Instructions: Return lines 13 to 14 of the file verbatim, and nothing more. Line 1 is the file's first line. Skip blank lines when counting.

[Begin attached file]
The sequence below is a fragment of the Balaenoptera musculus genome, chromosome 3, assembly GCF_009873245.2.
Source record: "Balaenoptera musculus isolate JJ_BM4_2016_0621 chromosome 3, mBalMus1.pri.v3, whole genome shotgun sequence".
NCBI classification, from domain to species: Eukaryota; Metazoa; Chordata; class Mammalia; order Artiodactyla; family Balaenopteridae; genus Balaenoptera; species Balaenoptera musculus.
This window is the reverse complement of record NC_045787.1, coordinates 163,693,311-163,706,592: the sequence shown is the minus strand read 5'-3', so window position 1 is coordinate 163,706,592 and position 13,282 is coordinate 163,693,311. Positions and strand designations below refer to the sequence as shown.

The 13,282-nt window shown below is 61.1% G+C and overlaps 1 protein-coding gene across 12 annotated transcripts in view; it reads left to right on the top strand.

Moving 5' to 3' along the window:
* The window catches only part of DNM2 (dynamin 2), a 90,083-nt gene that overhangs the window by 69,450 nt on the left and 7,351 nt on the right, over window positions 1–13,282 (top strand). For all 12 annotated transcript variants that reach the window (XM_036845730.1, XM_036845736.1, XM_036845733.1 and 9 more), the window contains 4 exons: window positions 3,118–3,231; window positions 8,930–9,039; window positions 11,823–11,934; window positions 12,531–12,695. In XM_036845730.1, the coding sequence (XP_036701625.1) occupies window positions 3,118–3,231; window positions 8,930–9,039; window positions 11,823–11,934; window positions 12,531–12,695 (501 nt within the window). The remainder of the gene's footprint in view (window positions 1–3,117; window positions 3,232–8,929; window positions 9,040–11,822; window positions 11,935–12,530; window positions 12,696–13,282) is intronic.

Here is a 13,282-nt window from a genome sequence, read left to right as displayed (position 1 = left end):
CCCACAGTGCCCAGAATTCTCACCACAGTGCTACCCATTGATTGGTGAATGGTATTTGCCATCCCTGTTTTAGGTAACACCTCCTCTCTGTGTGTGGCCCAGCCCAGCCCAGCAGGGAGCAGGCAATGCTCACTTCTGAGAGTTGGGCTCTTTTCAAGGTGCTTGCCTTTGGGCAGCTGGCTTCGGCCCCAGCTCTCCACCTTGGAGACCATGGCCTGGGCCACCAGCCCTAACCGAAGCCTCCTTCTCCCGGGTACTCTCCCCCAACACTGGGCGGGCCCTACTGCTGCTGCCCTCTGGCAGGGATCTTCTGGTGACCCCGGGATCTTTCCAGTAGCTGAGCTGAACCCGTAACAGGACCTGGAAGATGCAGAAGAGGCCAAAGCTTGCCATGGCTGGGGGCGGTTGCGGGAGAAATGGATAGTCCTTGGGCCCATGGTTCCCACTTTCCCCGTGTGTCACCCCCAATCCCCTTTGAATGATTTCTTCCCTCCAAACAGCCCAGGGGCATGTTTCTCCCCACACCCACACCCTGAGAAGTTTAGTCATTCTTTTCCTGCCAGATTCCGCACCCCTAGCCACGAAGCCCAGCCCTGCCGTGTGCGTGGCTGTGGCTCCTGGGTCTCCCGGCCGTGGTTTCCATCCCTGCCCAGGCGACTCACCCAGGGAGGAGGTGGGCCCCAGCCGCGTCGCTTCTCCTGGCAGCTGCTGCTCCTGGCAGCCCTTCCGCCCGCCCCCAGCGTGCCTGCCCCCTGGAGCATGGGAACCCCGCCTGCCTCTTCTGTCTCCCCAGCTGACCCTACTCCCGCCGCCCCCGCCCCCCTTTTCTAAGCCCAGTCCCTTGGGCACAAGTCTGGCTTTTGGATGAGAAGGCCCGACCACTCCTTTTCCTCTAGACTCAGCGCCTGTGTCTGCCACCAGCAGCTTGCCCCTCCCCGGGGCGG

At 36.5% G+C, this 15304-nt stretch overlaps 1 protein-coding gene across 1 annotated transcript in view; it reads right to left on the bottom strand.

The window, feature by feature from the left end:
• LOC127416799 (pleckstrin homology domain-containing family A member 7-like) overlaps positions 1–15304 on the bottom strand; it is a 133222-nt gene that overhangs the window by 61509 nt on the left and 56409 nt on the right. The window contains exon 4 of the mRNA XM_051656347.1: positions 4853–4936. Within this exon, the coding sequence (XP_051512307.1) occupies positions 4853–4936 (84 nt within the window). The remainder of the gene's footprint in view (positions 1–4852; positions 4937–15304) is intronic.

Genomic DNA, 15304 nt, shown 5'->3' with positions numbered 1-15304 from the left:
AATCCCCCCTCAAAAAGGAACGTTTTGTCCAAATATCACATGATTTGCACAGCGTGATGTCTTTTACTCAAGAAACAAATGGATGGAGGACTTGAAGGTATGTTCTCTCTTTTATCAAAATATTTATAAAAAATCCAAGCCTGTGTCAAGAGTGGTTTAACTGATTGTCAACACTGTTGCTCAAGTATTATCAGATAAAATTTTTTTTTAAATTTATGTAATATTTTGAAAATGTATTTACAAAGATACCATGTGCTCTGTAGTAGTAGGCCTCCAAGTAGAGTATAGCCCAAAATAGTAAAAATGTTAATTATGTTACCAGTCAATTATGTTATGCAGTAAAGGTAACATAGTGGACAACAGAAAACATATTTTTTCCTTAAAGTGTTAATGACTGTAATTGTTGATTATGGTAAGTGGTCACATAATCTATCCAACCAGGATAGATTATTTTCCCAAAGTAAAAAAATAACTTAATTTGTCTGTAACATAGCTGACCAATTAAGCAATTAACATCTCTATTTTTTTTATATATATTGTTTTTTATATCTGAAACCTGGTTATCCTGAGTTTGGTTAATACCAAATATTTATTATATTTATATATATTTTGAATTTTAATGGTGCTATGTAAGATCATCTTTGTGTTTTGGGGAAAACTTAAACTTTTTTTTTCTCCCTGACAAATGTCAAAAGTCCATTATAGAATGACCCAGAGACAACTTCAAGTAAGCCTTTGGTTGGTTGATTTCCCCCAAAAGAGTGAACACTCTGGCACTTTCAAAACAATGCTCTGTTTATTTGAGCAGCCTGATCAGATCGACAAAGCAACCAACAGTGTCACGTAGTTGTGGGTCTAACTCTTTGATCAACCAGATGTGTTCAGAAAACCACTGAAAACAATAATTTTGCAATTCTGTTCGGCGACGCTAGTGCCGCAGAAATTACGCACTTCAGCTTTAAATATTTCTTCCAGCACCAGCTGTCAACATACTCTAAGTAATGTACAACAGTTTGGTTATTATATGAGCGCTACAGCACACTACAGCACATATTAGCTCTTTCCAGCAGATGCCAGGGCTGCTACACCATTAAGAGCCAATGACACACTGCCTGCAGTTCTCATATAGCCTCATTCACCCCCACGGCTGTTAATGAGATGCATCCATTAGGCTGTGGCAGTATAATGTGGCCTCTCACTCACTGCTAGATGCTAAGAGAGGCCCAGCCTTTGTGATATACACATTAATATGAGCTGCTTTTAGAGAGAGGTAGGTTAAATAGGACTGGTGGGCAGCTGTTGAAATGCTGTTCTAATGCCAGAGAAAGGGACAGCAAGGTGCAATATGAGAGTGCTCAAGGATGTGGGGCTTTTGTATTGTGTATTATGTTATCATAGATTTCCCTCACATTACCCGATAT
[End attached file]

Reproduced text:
Genomic DNA, 15304 nt, shown 5'->3' with positions numbered 1-15304 from the left:
AATCCCCCCTCAAAAAGGAACGTTTTGTCCAAATATCACATGATTTGCACAGCGTGATGTCTTTTACTCAAGAAACAAATGGATGGAGGACTTGAAGGTATGTTCTCTCTTTTATCAAAATATTTATAAAAAATCCAAGCCTGTGTCAAGAGTGGTTTAACTGATTGTCAACACTGTTGCTCAAGTATTATCAGATAAAATTTTTTTTTAAATTTATGTAATATTTTGAAAATGTATTTACAAAGATACCATGTGCTCTGTAGTAGTAGGCCTCCAAGTAGAGTATAGCCCAAAATAGTAAAAATGTTAATTATGTTACCAGTCAATTATGTTATGCAGTAAAGGTAACATAGTGGACAACAGAAAACATATTTTTTCCTTAAAGTGTTAATGACTGTAATTGTTGATTATGGTAAGTGGTCACATAATCTATCCAACCAGGATAGATTATTTTCCCAAAGTAAAAAAATAACTTAATTTGTCTGTAACATAGCTGACCAATTAAGCAATTAACATCTCTATTTTTTTTATATATATTGTTTTTTATATCTGAAACCTGGTTATCCTGAGTTTGGTTAATACCAAATATTTATTATATTTATATATATTTTGAATTTTAATGGTGCTATGTAAGATCATCTTTGTGTTTTGGGGAAAACTTAAACTTTTTTTTTCTCCCTGACAAATGTCAAAAGTCCATTATAGAATGACCCAGAGACAACTTCAAGTAAGCCTTTGGTTGGTTGATTTCCCCCAAAAGAGTGAACACTCTGGCACTTTCAAAACAATGCTCTGTTTATTTGAGCAGCCTGATCAGATCGACAAAGCAACCAACAGTGTCACGTAGTTGTGGGTCTAACTCTTTGATCAACCAGATGTGTTCAGAAAACCACTGAAAACAATAATTTTGCAATTCTGTTCGGCGACGCTAGTGCCGCAGAAATTACGCACTTCAGCTTTAAATATTTCTTCCAGCACCAGCTGTCAACATACTCTAAGTAATGTACAACAGTTTGGTTATTATATGAGCGCTACAGCACACTACAGCACATATTAGCTCTTTCCAGCAGATGCCAGGGCTGCTACACCATTAAGAGCCAATGACACACTGCCTGCAGTTCTCATATAGCCTCATTCACCCCCACGGCTGTTAATGAGATGCATCCATTAGGCTGTGGCAGTATAATGTGGCCTCTCACTCACTGCTAGATGCTAAGAGAGGCCCAGCCTTTGTGATATACACATTAATATGAGCTGCTTTTAGAGAGAGGTAGGTTAAATAGGACTGGTGGGCAGCTGTTGAAATGCTGTTCTAATGCCAGAGAAAGGGACAGCAAGGTGCAATATGAGAGTGCTCAAGGATGTGGGGCTTTTGTATTGTGTATTATGTTATCATAGATTTCCCTCACATTACCCGATAT